This sounds like a lot for a pain adverse child, which our son is. However, the oral surgeon we used, Dr. Brian Krey, was great. He explained everything to our son in a consultation appointment. During the extractions, he and his assistant made sure our son was as comfortable and calm as possible (even holding his hand during the hardest part.) It was such a good experience (especially the ice cream and video afterward), that our son actually looks forward to his next extractions (scheduled for March). Toothless in Berkeley
Tooth extraction seems a major event. If the X-rays show teeth coming in crooked behind the baby teeth, two things come to mind that may be helpful. 1) Ensure your children have the most nutrient-dense diet (avoid refined foods and sugars) as this is compatible with the research of Dr. Weston A. Price, DDS, who studies the effects of diet on dental arches and general health (see his book NUTRITION AND PHYSICAL DEGENERATION or the more readable TRADITIONAL FOODS ARE YOUR BEST MEDICINE by Ron Schmid). Foods that help are vitamin A-rich foods (liver, egg yolks, raw dairy). 2) Seek out a Jin Shin Jyutsu practitioner who works with children. This touch therapy has been known to correct errors that occurred in the womb. Two very skilled people I know are Pam Reynolds (in Berkeley on Spaulding) and Leah Statman (in Albany on Cornell, 525-5080). Children in Japan are taught JSJ (from where it came to the US) and licensed practitioners there work in the hospitals along side medical staff. It is being used now in cancer clinics in the Bay Area to mitigate the adverse effects of allopathic cancer treatments (nausea, diarrhea, hair and energy loss, etc.), it's that powerful! Good luck! Nori Hudson
We have gone through a tremendous amount of cappings and extractions all under the age of 6 for my child. From our experience it was enormously radical and tramatising to go through general anesthesia TWICE. Our childs teeth look fine now with orthadontia to come after all the adult molars come in. Even under ''general'' anesthesia my child was awake and struggling. It was horrendous and I am the kind who stayed in the room holding and encouraging and making sure the team respected all perameters for my childs comfort and not just their need to move on with the procedure. And these were the best and ostensibly kindest of the available dental practioners. Knowing what I know now I would have waited. All in all my child will still need 2 years of braces and years of retainers. Good luck in your descision. Remember to floss!
Yikes! I've written in before on a related post about anticipatory tooth extraction because of my own fairly nightmarish history of orthodontia, so I won't give all the details, but suffice to say I had very aggressive, very early orthodontic ''care'' that began with the extraction of recalcitrant baby teeth when I was about nine (complete with holes drilled into the hard palate to ''bring down'' the adult teeth). Twenty-five years, twelve of those in braces, one massive jaw-surgery and about forty titanium screws in my jaw later, I can't say that my teeth are even that straight. I am really an advocate of getting second and third opinions in all matters orthodontic, and also of taking the low-intervention path. My parents and I long ago agreed that we were too taken in by the ''experts'' and that we didn't ask enough questions, especially about the Platonic ideal of the bite that my orthodontist imagined for me. It didn't work for my mouth or my teeth, and I urge you to think hard about subjecting your kids to major surgery (anytime you're given a general anaesthetic it's major) unless it's absolutely necessary. If you've ever had a tooth pulled, you'll recall that it hurts a lot, afterwards. Alexa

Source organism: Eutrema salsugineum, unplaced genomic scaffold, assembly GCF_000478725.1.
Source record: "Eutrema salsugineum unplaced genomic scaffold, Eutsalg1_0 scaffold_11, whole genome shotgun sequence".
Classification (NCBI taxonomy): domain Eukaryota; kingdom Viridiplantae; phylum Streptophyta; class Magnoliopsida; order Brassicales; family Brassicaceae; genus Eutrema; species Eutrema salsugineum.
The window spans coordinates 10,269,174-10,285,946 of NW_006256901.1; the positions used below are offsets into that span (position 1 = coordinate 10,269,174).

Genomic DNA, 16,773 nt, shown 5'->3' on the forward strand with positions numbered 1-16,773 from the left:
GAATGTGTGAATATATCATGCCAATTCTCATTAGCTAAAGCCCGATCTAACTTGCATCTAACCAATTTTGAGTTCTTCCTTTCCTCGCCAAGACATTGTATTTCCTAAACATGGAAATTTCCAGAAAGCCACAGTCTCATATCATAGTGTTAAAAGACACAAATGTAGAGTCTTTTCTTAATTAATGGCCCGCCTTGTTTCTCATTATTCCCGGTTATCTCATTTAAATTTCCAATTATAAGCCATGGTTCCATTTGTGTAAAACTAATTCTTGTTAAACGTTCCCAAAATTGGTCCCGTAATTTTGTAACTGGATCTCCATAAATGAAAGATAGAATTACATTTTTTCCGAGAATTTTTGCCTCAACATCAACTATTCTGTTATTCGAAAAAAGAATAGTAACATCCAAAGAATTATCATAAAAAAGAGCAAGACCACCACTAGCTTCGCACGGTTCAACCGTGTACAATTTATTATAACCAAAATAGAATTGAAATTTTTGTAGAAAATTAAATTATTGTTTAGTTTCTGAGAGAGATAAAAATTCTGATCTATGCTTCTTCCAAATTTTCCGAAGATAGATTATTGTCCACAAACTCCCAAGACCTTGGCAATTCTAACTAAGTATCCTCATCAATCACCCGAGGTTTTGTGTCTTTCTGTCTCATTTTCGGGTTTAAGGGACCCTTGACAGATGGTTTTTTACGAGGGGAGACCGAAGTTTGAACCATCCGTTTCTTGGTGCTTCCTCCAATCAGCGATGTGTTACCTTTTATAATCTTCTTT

While I am not a parent who has confronted this, my father is a retired dentist (30 years active), and I have adult friends who had baby teeth extracted for these puposes. If you asked my father, he would not recommend such action. The adult teeth may be late in arrival, and no one can accurately predict how they will grow in. Yes, there may be problems later, but he would suggest dealing with them when they arise rather than anticipating them with such drastic measures. I also have two adult friends who had baby teeth extracted. One's adult teeth didn't come in for years aferwards, so she had numerous problems: both social and physical. Another one's adult teeth still came in with problems, so she had to wear braces anyway. She remembers the extractions as traumatic and wishes her parents had not made that choice. Amy
RE Baby teeth extraction for 6 year olds...Before embarking on such a journey think about a plan. Dr. Broderson is a unique and skilled DDS on Gilman in Berkeley who does a kind of orthodontia that doesn't start with extractions. Unfortunately he is retiring and not taking on new clients but has a very capable associate who I am sure can help. Too many orthodontists depend on extractions and headgear which can lead to serious long term cranial problems. anon